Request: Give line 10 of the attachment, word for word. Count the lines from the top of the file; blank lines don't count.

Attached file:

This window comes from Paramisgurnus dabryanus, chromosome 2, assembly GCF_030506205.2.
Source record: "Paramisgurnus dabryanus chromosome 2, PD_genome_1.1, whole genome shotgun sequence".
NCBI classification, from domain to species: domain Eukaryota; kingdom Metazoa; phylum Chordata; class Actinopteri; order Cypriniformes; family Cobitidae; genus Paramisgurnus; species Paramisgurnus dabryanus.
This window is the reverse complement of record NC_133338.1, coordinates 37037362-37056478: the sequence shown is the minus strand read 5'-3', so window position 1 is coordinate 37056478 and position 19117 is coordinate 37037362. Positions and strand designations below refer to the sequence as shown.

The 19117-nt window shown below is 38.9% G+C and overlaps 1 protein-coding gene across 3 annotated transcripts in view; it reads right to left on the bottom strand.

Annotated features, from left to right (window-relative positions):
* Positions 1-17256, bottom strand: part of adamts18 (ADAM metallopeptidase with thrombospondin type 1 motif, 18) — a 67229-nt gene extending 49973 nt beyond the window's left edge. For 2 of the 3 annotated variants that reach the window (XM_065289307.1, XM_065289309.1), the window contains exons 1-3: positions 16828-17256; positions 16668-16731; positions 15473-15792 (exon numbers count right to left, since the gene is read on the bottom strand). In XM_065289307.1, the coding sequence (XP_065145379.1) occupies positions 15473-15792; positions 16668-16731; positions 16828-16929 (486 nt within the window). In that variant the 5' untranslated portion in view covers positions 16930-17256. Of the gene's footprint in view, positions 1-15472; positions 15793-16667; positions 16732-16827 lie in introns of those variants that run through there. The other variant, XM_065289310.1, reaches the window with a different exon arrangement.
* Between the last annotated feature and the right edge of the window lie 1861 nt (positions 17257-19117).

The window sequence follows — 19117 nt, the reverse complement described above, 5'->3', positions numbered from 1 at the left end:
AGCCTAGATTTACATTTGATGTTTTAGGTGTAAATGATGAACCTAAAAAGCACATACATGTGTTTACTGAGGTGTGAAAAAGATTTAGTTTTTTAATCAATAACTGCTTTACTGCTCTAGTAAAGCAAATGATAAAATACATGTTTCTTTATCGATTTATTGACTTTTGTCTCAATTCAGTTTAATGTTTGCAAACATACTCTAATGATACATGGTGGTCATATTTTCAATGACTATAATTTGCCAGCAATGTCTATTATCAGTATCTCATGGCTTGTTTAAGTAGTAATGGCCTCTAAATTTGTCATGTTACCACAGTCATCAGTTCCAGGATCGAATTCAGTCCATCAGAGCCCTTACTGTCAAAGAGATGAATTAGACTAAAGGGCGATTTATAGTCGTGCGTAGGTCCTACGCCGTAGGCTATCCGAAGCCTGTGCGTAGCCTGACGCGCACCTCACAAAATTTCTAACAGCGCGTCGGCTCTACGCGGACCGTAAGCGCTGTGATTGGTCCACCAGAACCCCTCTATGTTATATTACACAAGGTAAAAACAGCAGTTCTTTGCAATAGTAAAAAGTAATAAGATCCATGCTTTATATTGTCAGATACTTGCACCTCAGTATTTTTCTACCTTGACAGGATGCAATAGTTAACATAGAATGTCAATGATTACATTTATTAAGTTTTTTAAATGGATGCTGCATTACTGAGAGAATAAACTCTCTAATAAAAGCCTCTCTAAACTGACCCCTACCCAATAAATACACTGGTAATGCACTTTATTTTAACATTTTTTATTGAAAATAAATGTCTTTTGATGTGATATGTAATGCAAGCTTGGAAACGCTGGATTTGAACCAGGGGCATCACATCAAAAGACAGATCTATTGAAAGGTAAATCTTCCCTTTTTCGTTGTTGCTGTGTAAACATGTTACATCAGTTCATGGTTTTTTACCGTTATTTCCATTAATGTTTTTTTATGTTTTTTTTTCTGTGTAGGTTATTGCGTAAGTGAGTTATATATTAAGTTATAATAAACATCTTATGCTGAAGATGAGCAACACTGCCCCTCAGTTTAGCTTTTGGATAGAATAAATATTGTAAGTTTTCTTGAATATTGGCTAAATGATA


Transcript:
AGCCTAGATTTACATTTGATGTTTTAGGTGTAAATGATGAACCTAAAAAGCACATACATGTGTTTACTGAGGTGTGAAAAAGATTTAGTTTTTTAATCAATAACTGCTTTACTGCTCTAGTAAAGCAAATGATAAAATACATGTTTCTTTATCGATTTATTGACTTTTGTCTCAATTCAGTTTAATGTTTGCAAACATACTCTAATGATACATGGTGGTCATATTTTCAATGACTATAATTTGCCAGCAATGTCTATTATCAGTATCTCATGGCTTGTTTAAGTAGTAATGGCCTCTAAATTTGTCATGTTACCACAGTCATCAGTTCCAGGATCGAATTCAGTCCATCAGAGCCCTTACTGTCAAAGAGATGAATTAGACTAAAGGGCGATTTATAGTCGTGCGTAGGTCCTACGCCGTAGGCTATCCGAAGCCTGTGCGTAGCCTGACGCGCACCTCACAAAATTTCTAACAGCGCGTCGGCTCTACGCGGACCGTAAGCGCTGTGATTGGTCCACCAGAACCCCTCTATGTTATATTACACAAGGTAAAAACAGCAGTTCTTTGCAATAGTAAAAAGTAATAAGATCCATGCTTTATATTGTCAGATACTTGCACCTCAGTATTTTTCTACCTTGACAGGATGCAATAGTTAACATAGAATGTCAATGATTACATTTATTAAGTTTTTTAAATGGATGCTGCATTACTGAGAGAATAAACTCTCTAATAAAAGCCTCTCTAAACTGACCCCTACCCAATAAATACACTGGTAATGCACTTTATTTTAACATTTTTTATTGAAAATAAATGTCTTTTGATGTGATATGTAATGCAAGCTTGGAAACGCTGGATTTGAACCAGGGGCATCACATCAAAAGACAGATCTATTGAAAGGTAAATCTTCCCTTTTTCGTTGTTGCTGTGTAAACATGTTACATCAGTTCATGGTTTTTTACCGTTATTTCCATTAATGTTTTTTTATGTTTTTTTTTCTGTGTAGGTTATTGCGTAAGTGAGTTATATATTAAGTTATAATAAACATCTTATGCTGAAGATGAGCAACACTGCCCCTCAGTTTAGCTTTTGGATAGAATAAATATTGTAAGTTTTCTTGAATATTGGCTAAATGATA